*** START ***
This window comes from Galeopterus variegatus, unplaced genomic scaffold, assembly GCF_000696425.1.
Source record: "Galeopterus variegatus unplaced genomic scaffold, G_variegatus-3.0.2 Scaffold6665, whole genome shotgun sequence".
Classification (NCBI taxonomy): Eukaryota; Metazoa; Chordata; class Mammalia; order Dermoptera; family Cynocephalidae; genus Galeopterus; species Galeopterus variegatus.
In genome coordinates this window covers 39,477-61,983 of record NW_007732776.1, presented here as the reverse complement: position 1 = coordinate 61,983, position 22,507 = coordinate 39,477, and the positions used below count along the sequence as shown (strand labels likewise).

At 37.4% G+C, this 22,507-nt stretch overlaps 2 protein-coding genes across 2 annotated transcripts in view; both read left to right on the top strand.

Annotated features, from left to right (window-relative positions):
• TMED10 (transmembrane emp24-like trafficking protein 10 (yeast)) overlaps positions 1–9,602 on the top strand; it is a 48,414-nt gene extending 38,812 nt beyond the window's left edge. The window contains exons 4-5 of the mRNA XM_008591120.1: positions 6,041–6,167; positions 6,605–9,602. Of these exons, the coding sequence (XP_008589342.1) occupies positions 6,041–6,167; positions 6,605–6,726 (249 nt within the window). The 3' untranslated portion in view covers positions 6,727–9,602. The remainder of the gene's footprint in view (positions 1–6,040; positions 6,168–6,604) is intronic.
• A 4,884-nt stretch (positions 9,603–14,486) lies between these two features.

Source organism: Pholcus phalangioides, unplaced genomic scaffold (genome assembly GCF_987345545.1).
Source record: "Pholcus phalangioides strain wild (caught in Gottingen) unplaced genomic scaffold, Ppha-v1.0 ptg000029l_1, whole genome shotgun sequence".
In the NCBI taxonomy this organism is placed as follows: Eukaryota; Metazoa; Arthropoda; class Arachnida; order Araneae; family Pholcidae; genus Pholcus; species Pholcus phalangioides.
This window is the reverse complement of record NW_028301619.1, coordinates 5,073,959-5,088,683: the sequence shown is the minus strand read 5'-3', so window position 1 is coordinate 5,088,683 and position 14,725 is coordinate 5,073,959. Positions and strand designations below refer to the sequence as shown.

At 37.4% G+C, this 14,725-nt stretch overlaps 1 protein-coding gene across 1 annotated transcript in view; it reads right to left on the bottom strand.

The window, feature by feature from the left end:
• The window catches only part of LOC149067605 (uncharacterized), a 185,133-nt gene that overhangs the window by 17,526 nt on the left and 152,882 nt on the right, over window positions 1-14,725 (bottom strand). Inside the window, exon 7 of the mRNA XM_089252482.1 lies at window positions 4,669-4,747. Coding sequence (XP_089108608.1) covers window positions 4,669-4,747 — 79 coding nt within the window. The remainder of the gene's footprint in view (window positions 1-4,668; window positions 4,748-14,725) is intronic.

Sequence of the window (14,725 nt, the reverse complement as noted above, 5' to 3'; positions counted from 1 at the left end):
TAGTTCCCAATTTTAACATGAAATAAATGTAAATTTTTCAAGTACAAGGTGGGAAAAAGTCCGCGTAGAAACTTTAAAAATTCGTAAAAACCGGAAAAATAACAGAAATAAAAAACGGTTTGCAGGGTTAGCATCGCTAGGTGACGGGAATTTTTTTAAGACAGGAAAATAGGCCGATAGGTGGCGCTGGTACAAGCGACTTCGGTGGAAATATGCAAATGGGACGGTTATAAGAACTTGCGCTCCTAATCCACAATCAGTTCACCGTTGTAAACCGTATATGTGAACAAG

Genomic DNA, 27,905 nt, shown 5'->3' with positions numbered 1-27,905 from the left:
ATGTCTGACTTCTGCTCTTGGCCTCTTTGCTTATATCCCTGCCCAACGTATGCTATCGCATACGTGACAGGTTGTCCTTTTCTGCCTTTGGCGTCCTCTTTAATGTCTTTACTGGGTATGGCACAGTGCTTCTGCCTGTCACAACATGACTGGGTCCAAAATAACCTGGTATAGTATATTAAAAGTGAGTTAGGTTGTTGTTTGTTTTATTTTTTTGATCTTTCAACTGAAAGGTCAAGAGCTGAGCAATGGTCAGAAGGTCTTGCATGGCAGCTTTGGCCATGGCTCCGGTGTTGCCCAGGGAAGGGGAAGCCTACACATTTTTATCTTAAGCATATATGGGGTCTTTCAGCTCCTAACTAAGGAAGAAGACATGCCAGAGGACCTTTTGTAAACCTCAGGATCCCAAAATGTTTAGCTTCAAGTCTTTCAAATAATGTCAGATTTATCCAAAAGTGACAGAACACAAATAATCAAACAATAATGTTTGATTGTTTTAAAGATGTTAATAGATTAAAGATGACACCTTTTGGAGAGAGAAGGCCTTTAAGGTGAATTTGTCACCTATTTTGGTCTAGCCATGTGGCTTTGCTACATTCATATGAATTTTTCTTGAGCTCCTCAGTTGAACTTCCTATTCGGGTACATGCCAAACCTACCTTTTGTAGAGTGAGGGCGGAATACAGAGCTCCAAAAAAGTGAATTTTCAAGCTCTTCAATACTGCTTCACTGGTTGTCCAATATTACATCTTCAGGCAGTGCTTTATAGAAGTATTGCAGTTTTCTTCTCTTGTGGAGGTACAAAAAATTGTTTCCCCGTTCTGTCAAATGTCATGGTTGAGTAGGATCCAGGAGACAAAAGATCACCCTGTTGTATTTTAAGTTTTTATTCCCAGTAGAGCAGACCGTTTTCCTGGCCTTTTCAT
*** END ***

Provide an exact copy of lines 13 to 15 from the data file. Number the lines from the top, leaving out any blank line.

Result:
At 37.4% G+C, this 14,725-nt stretch overlaps 1 protein-coding gene across 1 annotated transcript in view; it reads right to left on the bottom strand.

The window, feature by feature from the left end:
• The window catches only part of LOC149067605 (uncharacterized), a 185,133-nt gene that overhangs the window by 17,526 nt on the left and 152,882 nt on the right, over window positions 1-14,725 (bottom strand). Inside the window, exon 7 of the mRNA XM_089252482.1 lies at window positions 4,669-4,747. Coding sequence (XP_089108608.1) covers window positions 4,669-4,747 — 79 coding nt within the window. The remainder of the gene's footprint in view (window positions 1-4,668; window positions 4,748-14,725) is intronic.